Nearly every company enlists the help of vendors (or other third parties like contractors) to be the most efficient they can be. However, it’s been highly reported on the fact that a relationship with a vendor, or vendors, comes with some risk associated. The biggest thing to think of in terms of having a relationship with a vendor is that it only takes one for something to go wrong. A vendor is frequently seen as the path of least resistance for a bad actor to get into a network or multiple networks. Let’s look at the best practices associated with third-party vendor access.
Ways to enable network access
We all know that credentials and logins are an essential part of network security. The easiest example that comes to mind, when thinking of remote access, revolves around employees accessing their company’s network remotely (like if you’re working at home during a pandemic). When businesses issue credentials or logins to employees, there are limitations on what they can do – check emails, look at reports, or see a file in a specific place. For example, I’m given very specific access at SecureLink; there are pieces of the server I don’t have access to.
Internal vs. external network access
However, the scenario above is specifically for an internal employee– one that your company directly hires (and fires). When credentials and logins are issued to vendors, these have a higher degree of power. Since a vendor is external to a business, you don’t have the same control over who is coming and going and how many times their login is shared. You don’t know if the login to your network is shared in a file, written on a sticky note, or even shared via email. Any company that enlists the expertise of a vendor must be aware that the login types for internal and external employees are very different. Because of this, it’s imperative that businesses have much more control over and manage their third-party remote vendor access.
Beyond that, in order to limit liability, enterprises need a detailed log of exactly what individuals did while they were connected to their network. If you don’t have that, you’re not secure, accountable, or compliant. Credential vaulting, such as that available in vendor privileged access management (VPAM) systems, can provide a key roadblock for users of stolen credentials. These systems basically keep all privilege credentials in an encrypted vault, never allowing users to see the actual login information. It allows them to check out the right to use it, which is logged and then passes the encrypted credential to the appropriate system, initiating the login for the user automatically. This can keep a key credential from being stolen because they never had the login information in the first place. They also provide valuable usage and tracking information for all your privileged logins for use in monitoring and audit efforts.
Compare and contrast
There are a couple of primary solutions that come to mind when you think about allowing access to a business network – VPNs or desktop sharing. Below, we’ll briefly examine these two methods to see how they differ from a third-party vendor remote access software solution.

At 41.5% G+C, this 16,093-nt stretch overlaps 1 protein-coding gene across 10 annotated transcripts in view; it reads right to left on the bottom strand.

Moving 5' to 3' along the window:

VPNs for vendor remote access
While VPNs are ideal for employee remote network access, for a vendor, this type of access can be both limiting and frustrating. When using VPNs to access customer networks, vendors may get dropped off their own network and not be able to access their local knowledge-base or hard drive. VPNs are great for enabling access to local resources, but for third-party vendors, they can pose difficulties when trying to get user accounts authorized and configured. This means vendor technicians often end up sharing credentials and logins, which leads to security and accountability challenges, as well as compliance complications.
Desktop sharing for vendor remote access
Desktop sharing support tools, on the other hand, are designed for remote support of end-user desktops. While desktop sharing is great for desktops, customers often create a bottleneck in the remote vendor access process. The end-user has to surrender control of their machine and allow indirect access, or the customer has to get to the data center and launch a session. Customers also get limited access control or auditing features.
Vendor privileged access management (VPAM)
With a vendor privileged access management tool, businesses can authenticate on the vendor side, using the vendor’s Active Directory (AD), LDAP, or email. User accounts aren’t shared and every action is tied to an individual – helping ensure accountability and compliance. The platform restricts access to specific machines and ports on the customer side while leaving the technician connected to their own network. It also gives direct access to servers, even when the customer isn’t there, as well as providing high-definition auditing. In addition, vendors can use tools (like database clients) and more than one technician can connect to a customer at the same time. To learn more about what remote access tool makes the most sense for your company’s needs, download our brochure that highlights the differences between the most common platforms.
*** This is a Security Bloggers Network syndicated blog from SecureLink authored by Ellen Neveux. Read the original post at: https://www.securelink.com/blog/best-practices-third-party-vendor-access/